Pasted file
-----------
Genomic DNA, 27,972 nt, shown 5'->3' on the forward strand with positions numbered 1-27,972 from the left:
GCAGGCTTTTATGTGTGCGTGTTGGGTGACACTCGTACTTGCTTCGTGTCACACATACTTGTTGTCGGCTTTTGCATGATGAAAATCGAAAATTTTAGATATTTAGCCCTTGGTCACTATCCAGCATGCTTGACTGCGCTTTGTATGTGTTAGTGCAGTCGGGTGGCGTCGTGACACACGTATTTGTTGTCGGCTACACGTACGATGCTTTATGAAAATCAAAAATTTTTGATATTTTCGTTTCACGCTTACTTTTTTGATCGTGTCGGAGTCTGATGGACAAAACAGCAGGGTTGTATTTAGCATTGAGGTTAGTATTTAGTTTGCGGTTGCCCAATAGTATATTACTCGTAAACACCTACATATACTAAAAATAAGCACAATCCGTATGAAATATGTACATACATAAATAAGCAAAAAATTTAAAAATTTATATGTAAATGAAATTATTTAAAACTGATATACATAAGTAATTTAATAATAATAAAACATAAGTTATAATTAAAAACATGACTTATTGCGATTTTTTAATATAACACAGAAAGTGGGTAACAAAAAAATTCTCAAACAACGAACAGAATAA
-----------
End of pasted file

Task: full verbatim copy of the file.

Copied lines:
Genomic DNA, 27,972 nt, shown 5'->3' on the forward strand with positions numbered 1-27,972 from the left:
GCAGGCTTTTATGTGTGCGTGTTGGGTGACACTCGTACTTGCTTCGTGTCACACATACTTGTTGTCGGCTTTTGCATGATGAAAATCGAAAATTTTAGATATTTAGCCCTTGGTCACTATCCAGCATGCTTGACTGCGCTTTGTATGTGTTAGTGCAGTCGGGTGGCGTCGTGACACACGTATTTGTTGTCGGCTACACGTACGATGCTTTATGAAAATCAAAAATTTTTGATATTTTCGTTTCACGCTTACTTTTTTGATCGTGTCGGAGTCTGATGGACAAAACAGCAGGGTTGTATTTAGCATTGAGGTTAGTATTTAGTTTGCGGTTGCCCAATAGTATATTACTCGTAAACACCTACATATACTAAAAATAAGCACAATCCGTATGAAATATGTACATACATAAATAAGCAAAAAATTTAAAAATTTATATGTAAATGAAATTATTTAAAACTGATATACATAAGTAATTTAATAATAATAAAACATAAGTTATAATTAAAAACATGACTTATTGCGATTTTTTAATATAACACAGAAAGTGGGTAACAAAAAAATTCTCAAACAACGAACAGAATAA